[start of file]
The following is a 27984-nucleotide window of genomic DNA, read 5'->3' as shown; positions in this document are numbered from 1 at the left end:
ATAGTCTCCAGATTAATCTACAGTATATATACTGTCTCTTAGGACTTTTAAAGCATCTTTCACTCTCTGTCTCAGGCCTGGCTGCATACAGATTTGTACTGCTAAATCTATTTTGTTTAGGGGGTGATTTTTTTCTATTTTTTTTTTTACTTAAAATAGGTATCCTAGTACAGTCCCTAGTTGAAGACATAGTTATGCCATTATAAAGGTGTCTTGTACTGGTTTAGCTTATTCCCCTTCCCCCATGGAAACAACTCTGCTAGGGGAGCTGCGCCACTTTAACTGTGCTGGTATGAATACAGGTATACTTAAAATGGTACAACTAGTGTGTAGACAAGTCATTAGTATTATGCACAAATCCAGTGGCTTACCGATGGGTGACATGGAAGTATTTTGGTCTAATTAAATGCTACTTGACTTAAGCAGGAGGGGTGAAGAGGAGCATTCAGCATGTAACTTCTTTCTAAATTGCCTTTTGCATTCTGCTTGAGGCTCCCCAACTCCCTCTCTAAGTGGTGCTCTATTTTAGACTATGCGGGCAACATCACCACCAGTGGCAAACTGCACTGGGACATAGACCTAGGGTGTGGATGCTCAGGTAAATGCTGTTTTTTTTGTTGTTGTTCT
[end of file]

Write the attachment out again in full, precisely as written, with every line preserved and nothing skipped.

The following is a 27984-nucleotide window of genomic DNA, read 5'->3' as shown; positions in this document are numbered from 1 at the left end:
ATAGTCTCCAGATTAATCTACAGTATATATACTGTCTCTTAGGACTTTTAAAGCATCTTTCACTCTCTGTCTCAGGCCTGGCTGCATACAGATTTGTACTGCTAAATCTATTTTGTTTAGGGGGTGATTTTTTTCTATTTTTTTTTTTACTTAAAATAGGTATCCTAGTACAGTCCCTAGTTGAAGACATAGTTATGCCATTATAAAGGTGTCTTGTACTGGTTTAGCTTATTCCCCTTCCCCCATGGAAACAACTCTGCTAGGGGAGCTGCGCCACTTTAACTGTGCTGGTATGAATACAGGTATACTTAAAATGGTACAACTAGTGTGTAGACAAGTCATTAGTATTATGCACAAATCCAGTGGCTTACCGATGGGTGACATGGAAGTATTTTGGTCTAATTAAATGCTACTTGACTTAAGCAGGAGGGGTGAAGAGGAGCATTCAGCATGTAACTTCTTTCTAAATTGCCTTTTGCATTCTGCTTGAGGCTCCCCAACTCCCTCTCTAAGTGGTGCTCTATTTTAGACTATGCGGGCAACATCACCACCAGTGGCAAACTGCACTGGGACATAGACCTAGGGTGTGGATGCTCAGGTAAATGCTGTTTTTTTTGTTGTTGTTCT